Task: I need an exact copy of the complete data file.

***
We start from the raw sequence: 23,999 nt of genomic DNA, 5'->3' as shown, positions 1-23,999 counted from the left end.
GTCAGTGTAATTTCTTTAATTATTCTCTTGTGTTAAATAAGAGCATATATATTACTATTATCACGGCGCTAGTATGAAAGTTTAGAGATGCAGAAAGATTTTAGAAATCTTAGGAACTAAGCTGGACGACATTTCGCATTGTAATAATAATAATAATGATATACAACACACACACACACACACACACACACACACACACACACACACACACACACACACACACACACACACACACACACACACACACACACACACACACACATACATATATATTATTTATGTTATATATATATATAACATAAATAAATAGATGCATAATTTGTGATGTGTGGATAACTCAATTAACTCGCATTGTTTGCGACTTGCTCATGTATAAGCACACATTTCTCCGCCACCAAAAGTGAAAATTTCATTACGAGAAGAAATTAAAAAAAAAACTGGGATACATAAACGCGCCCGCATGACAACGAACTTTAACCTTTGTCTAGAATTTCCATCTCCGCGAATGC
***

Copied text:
We start from the raw sequence: 23,999 nt of genomic DNA, 5'->3' as shown, positions 1-23,999 counted from the left end.
GTCAGTGTAATTTCTTTAATTATTCTCTTGTGTTAAATAAGAGCATATATATTACTATTATCACGGCGCTAGTATGAAAGTTTAGAGATGCAGAAAGATTTTAGAAATCTTAGGAACTAAGCTGGACGACATTTCGCATTGTAATAATAATAATAATGATATACAACACACACACACACACACACACACACACACACACACACACACACACACACACACACACACACACACACACACACACACACACACACACACACACACATACATATATATTATTTATGTTATATATATATATAACATAAATAAATAGATGCATAATTTGTGATGTGTGGATAACTCAATTAACTCGCATTGTTTGCGACTTGCTCATGTATAAGCACACATTTCTCCGCCACCAAAAGTGAAAATTTCATTACGAGAAGAAATTAAAAAAAAAACTGGGATACATAAACGCGCCCGCATGACAACGAACTTTAACCTTTGTCTAGAATTTCCATCTCCGCGAATGC